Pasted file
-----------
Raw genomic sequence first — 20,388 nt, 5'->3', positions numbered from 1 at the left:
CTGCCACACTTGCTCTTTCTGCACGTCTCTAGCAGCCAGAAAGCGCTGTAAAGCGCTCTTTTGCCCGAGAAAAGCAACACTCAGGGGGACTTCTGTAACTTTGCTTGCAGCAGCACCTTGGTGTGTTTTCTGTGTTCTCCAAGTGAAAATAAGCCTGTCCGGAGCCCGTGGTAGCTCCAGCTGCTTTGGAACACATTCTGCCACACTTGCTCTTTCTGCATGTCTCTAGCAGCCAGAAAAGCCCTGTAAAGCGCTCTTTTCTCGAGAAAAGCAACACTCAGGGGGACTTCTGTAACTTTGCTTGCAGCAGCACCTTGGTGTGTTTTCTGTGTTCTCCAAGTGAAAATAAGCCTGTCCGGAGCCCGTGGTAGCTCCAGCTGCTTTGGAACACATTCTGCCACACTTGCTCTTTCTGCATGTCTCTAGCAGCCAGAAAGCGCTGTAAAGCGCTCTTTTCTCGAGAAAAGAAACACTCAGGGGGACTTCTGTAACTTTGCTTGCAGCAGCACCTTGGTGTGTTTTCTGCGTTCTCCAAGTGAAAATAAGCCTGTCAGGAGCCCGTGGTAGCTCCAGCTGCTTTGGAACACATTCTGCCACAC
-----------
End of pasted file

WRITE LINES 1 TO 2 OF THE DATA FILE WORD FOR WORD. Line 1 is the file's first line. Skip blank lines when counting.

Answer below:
Raw genomic sequence first — 20,388 nt, 5'->3', positions numbered from 1 at the left:
CTGCCACACTTGCTCTTTCTGCACGTCTCTAGCAGCCAGAAAGCGCTGTAAAGCGCTCTTTTGCCCGAGAAAAGCAACACTCAGGGGGACTTCTGTAACTTTGCTTGCAGCAGCACCTTGGTGTGTTTTCTGTGTTCTCCAAGTGAAAATAAGCCTGTCCGGAGCCCGTGGTAGCTCCAGCTGCTTTGGAACACATTCTGCCACACTTGCTCTTTCTGCATGTCTCTAGCAGCCAGAAAAGCCCTGTAAAGCGCTCTTTTCTCGAGAAAAGCAACACTCAGGGGGACTTCTGTAACTTTGCTTGCAGCAGCACCTTGGTGTGTTTTCTGTGTTCTCCAAGTGAAAATAAGCCTGTCCGGAGCCCGTGGTAGCTCCAGCTGCTTTGGAACACATTCTGCCACACTTGCTCTTTCTGCATGTCTCTAGCAGCCAGAAAGCGCTGTAAAGCGCTCTTTTCTCGAGAAAAGAAACACTCAGGGGGACTTCTGTAACTTTGCTTGCAGCAGCACCTTGGTGTGTTTTCTGCGTTCTCCAAGTGAAAATAAGCCTGTCAGGAGCCCGTGGTAGCTCCAGCTGCTTTGGAACACATTCTGCCACAC